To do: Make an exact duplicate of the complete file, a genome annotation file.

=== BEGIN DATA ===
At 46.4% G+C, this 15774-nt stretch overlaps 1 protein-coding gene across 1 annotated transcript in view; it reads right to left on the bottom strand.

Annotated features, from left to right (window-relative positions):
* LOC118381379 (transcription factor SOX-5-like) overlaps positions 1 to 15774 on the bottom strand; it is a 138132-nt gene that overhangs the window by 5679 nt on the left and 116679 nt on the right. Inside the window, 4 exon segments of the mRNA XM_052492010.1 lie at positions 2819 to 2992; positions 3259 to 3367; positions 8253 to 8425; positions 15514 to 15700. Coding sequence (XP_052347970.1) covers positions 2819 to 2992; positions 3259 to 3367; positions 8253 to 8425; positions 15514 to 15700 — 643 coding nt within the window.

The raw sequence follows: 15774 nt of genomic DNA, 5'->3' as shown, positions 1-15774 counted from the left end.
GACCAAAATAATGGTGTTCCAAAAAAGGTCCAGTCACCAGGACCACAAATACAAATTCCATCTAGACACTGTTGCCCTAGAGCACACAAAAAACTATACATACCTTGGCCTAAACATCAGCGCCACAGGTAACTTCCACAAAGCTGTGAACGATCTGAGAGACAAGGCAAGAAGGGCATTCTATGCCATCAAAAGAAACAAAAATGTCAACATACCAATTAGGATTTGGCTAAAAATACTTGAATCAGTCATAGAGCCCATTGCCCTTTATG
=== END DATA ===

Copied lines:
At 46.4% G+C, this 15774-nt stretch overlaps 1 protein-coding gene across 1 annotated transcript in view; it reads right to left on the bottom strand.

Annotated features, from left to right (window-relative positions):
* LOC118381379 (transcription factor SOX-5-like) overlaps positions 1 to 15774 on the bottom strand; it is a 138132-nt gene that overhangs the window by 5679 nt on the left and 116679 nt on the right. Inside the window, 4 exon segments of the mRNA XM_052492010.1 lie at positions 2819 to 2992; positions 3259 to 3367; positions 8253 to 8425; positions 15514 to 15700. Coding sequence (XP_052347970.1) covers positions 2819 to 2992; positions 3259 to 3367; positions 8253 to 8425; positions 15514 to 15700 — 643 coding nt within the window.

The raw sequence follows: 15774 nt of genomic DNA, 5'->3' as shown, positions 1-15774 counted from the left end.
GACCAAAATAATGGTGTTCCAAAAAAGGTCCAGTCACCAGGACCACAAATACAAATTCCATCTAGACACTGTTGCCCTAGAGCACACAAAAAACTATACATACCTTGGCCTAAACATCAGCGCCACAGGTAACTTCCACAAAGCTGTGAACGATCTGAGAGACAAGGCAAGAAGGGCATTCTATGCCATCAAAAGAAACAAAAATGTCAACATACCAATTAGGATTTGGCTAAAAATACTTGAATCAGTCATAGAGCCCATTGCCCTTTATG